As for being infatuated, maybe not with him, but definitely still infatuated with my fantasy idea of him. I also know that in the times since when I have seen him, sometimes in the company of another woman, I feel really really ill, like I’m going to pass out ill. It’s a really strong reaction but I’ve built him up in my mind as this huge threat so my body reacts accordingly.

    However, I’m one of these highly sensitive types and in the past I’ve had to spend a long hard time getting over things. This could be learned behaviour (my dad does the same thing, about people who wronged him in the past) or something about my brain chemistry. I can see everything clearly, logically in my brain but that hurt pride is a deep wound. I don’t tend to make myself vulnerable with people very much so it felt like a very big deal.

    I think one of the hang-ups has to do with this idea of sex. I’d consider myself a very sensual person (tmi? lol) and definitely interested, but with the right fore-play etc. It was very hurtful to hear that I wasn’t enough in this capacity (as a lover) because I was A., a virgin and B., not ready to enter that part of a relationship yet (I was getting used to the idea that someone wanted to date me). So anyway, while I know why my reaction was to pull away from wanting to have sex with him this criticism still hurts and makes me concerned that I won’t find someone who will be patient and loving. I mean, there must be someone else, but with all the quarantining business it feels like I will never get back out there!

    I think that he probably felt slighted by that. I do know from someone else who had slept with him that he is, in fact, not “great” in bed. So, I was right there, hah!

    #358413
    anita
    Participant

    Dear lannawannabe:

    “As for being infatuated, maybe not with him, but definitely still infatuated with my fantasy idea of him”- what if you remove your fantasy idea of him.. from him? I mean, really see him as he is, as the “Total jerk.. selfish and downright rude” man that he is?

    I mean, if you know that what you are so infatuated by is a fantasy, then peel that fantasy off him.

    “I consider myself a very sensual person.. and definitely interested.. “- while you compare yourself to other women who may dress better than you etc., you have something way more desirable for most men than a woman’s fashion style, and that is your sensuality. Thing is, you need to find a man worthy of you.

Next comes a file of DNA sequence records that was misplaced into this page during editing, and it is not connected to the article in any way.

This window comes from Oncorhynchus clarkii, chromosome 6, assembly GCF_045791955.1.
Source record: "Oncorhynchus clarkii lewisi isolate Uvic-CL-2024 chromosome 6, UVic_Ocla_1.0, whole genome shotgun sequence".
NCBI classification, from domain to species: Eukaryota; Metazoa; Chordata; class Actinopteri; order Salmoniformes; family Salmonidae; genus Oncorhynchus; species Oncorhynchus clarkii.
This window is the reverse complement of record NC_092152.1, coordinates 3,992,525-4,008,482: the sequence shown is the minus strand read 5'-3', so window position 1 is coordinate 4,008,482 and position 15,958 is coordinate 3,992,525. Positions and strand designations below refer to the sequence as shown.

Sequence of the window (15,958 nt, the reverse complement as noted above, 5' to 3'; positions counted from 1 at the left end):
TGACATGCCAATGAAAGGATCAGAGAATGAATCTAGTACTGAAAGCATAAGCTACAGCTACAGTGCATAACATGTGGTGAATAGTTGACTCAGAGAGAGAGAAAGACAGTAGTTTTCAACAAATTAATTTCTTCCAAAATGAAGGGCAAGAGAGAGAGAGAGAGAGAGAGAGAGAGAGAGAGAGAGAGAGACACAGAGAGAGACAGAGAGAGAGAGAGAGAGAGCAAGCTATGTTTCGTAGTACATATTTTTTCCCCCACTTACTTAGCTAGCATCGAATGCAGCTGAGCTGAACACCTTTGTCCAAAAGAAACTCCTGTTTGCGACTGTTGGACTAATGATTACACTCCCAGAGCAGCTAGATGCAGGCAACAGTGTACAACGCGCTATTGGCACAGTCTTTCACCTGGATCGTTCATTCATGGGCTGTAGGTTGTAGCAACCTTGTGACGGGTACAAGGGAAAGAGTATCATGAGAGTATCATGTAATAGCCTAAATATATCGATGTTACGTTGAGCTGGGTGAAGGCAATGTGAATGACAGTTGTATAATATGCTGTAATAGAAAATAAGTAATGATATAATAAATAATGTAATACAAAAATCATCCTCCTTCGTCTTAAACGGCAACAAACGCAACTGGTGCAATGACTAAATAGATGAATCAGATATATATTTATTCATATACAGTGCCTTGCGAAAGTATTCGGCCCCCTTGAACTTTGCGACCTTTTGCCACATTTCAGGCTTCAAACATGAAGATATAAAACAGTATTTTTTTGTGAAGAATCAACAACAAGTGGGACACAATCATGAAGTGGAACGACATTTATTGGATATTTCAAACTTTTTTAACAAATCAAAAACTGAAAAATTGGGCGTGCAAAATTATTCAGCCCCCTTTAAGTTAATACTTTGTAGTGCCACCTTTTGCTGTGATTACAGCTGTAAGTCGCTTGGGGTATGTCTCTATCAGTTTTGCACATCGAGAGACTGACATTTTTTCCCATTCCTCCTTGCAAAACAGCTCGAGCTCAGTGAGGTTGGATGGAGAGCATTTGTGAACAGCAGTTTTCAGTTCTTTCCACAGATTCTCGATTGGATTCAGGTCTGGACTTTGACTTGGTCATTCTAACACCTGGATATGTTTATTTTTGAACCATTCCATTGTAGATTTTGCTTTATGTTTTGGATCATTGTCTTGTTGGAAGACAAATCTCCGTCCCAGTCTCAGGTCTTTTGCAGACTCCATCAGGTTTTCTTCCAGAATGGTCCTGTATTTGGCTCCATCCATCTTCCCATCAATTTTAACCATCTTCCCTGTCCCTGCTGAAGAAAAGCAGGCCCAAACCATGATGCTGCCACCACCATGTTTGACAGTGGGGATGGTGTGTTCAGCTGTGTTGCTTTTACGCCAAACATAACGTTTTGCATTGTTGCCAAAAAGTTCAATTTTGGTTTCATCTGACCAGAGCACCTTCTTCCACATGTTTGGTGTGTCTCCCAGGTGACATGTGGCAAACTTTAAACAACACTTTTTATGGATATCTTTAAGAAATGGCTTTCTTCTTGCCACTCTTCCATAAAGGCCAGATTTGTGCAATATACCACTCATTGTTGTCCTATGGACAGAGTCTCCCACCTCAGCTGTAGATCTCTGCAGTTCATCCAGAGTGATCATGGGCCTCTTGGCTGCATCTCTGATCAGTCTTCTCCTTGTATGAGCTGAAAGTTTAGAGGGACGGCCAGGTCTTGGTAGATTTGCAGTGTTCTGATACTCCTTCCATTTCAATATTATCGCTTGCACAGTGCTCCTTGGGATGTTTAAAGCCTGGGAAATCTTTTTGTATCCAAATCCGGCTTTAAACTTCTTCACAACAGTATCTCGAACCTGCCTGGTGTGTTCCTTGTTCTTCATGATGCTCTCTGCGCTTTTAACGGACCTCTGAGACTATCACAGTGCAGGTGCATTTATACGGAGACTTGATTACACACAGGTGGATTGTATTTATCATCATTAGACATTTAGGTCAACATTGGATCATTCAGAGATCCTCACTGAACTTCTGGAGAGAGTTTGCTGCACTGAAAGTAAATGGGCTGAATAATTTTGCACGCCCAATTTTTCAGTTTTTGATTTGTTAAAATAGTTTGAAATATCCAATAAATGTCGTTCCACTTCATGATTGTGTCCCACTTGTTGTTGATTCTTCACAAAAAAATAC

So.. peel the fantasy off him and look for a man who you can genuinely appreciate and respect.

    anita

    #358414
    Anonymous
    Inactive

    Hi anita,

    Yes! It is a work-in-progress…

    I think what bugs me is the idea that he will go on being this way and I won’t get any kind of “I was wrong, I am very sorry” kind of response. There’s a lot of guys who think this sampling women and casual sex attitude is the way to go about dating. I tend to disagree. At least, it’s not for everyone. What do you think?

    LW

    #358415
    anita
    Participant

    Dear lannabee:

    The attitude that women are to be sampled and used for casual sex has hurt many, many women for many years, all over the world. It is very painful for a woman to be treated as a sample, and to be treated casually. At the least, it is painful for women who don’t view men as samples and sex as casual. I personally don’t view people as samples that should be .. sampled casually.

    If you agree with me, why not look for a man who will appreciate your sensuality, be sensual himself and also, one who wants a serious relationship with you, a lifetime relationship?

    anita

     

    #358417
    Anonymous
    Inactive

    Hi anita,

    Yes, this is what I am ultimately looking for, and what my closest friends have told me I should look for too.